Black Mountain in Rancho Penasquitos is commonly referred to as Little Black to distinguish it from another Black Mountain in San Diego County that is commonly referred to as Big Black.
San Diego has a rich heritage of flight history that dates back to John Montgomery’s 1st glider flight in 1884. In the 1930’s re-interest in gliding was rekindled with Charles Lindbergh learning to glide off Mt Soledad and the cliffs of Torrey Pines with his wife Anne Lindbergh. Local school kids got very excited about gliding to be like Lindbergh and used Black Mountain as a proving ground for their wood shop class built full size gliders.
In the 1970’s Black Mountain once again became a popular location for Hang Gliding. This tradition continues today with Hang Gliding and Paragliding in the Black Mountain Open Space accessed from the Glider Point Trail and service road to the towers.
This video was Produced by the San Diego Hang gliding and Paragliding Association and the Friends of Rancho Penasquitos Preserve (penasquitos.org ) with support of the Black Mountain Open Space Parks Citizen Advisory Committee.
We produced this video to be included in a series of films presented by The Friends of Rancho Penasquitos Preserve and will posted on their web site (http://penasquitos.org/video.htm) . The Video will also be included in the San Diego Parks and Recreation Ranger Movie Nights play reel.
SDHGPA will also be adding this video into a flight history section of their www.SDHGPA.com web site.
A big thank you goes out to all of our SDHGPA Pilots that participated on our flight filming day; Friends of Los Penasquitos Canyon Preserve and the the Black Mountain Open Space Parks Citizen Advisory Committee for their continued support; Ranger Cary Goldstein, Gary Fogel, Mike Kelly FLPC Conservation Chair, Ranger Ed Christensen, and all the other park rangers for their support and help with filming; Steve Rohrbaugh, Bob Hammond, Mike Latour, Peter Jay Brown, and Lee Hector for providing additional flight footage; Antonella Zampolli for all of her coordination in pulling all this together and making it happen, and special thanks to Jim Karnik for all his efforts and flexibility in waiting for the perfect flight filming day through our off season and wading though hours of resulting flight footage.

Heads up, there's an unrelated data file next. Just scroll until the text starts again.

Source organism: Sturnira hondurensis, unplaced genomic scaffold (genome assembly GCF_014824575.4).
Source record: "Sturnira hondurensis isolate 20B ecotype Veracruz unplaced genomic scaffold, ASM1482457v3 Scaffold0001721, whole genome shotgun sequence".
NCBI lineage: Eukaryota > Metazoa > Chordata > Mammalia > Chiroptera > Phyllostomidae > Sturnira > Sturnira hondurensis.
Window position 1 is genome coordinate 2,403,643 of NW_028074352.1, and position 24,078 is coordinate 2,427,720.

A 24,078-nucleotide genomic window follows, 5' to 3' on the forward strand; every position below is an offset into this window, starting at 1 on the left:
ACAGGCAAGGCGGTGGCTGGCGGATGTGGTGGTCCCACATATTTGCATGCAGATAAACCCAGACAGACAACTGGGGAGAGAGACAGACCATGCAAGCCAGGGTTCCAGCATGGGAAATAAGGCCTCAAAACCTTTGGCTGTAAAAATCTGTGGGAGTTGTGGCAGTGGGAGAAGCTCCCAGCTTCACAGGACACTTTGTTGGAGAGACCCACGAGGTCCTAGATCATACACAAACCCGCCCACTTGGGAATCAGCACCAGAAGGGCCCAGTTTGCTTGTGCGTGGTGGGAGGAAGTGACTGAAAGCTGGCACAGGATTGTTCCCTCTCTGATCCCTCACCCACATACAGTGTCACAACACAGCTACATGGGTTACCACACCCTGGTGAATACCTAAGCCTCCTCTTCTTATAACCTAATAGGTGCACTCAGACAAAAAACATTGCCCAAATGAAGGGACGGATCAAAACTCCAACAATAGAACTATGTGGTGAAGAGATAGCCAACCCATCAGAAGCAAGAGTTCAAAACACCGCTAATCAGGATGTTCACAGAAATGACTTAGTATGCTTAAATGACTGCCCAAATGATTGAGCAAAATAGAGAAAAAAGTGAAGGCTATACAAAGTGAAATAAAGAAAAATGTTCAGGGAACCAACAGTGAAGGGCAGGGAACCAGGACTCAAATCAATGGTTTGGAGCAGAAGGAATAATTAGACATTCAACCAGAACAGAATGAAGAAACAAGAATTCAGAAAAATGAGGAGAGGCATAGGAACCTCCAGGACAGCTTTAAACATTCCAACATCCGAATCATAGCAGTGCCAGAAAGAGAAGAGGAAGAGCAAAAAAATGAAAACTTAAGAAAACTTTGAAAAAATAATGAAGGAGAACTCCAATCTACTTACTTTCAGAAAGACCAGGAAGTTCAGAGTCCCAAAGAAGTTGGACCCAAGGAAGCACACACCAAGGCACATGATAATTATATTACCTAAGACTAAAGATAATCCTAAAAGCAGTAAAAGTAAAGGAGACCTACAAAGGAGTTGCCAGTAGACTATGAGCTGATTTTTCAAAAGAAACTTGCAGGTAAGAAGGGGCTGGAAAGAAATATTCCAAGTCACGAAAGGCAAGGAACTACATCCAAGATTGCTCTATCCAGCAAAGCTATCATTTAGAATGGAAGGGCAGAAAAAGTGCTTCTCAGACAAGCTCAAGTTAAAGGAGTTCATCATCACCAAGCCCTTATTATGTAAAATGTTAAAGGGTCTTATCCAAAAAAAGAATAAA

For more information, see: Black Mountain Open Space Flight History and San Diego Free Flight History
Understating of this topic will not only lead to a pilots ability to maximize the soaring lift potential of our sites, but also lead to safer flights.
We are continuing to see many pilots flying in inappropriate locations to prevailing conditions at our more complex non simple ridge sites like Little Black and Palomar to name a few. All Pilots need to constantly evaluate wind directions & shifts to perpendicular faces. Do not fly Mt sites by rote.
This material is re-posted from our Members Only section 2015 Thermal and XC Clinic Talks , but is so important to making better safer pilots; we are repeating it here in our open blog section.
Finding lift in all the right places: (Effective Ridge Lift & Thermal Flight)
Putting Therey in to practice
Effective Ridge Lift Faces will greatly vary depending on wind direction.
Palomar Example: Showing effective soaring faces and sensitivity to wind shifts.
The San Diego Hang Gliding and Paragliding Association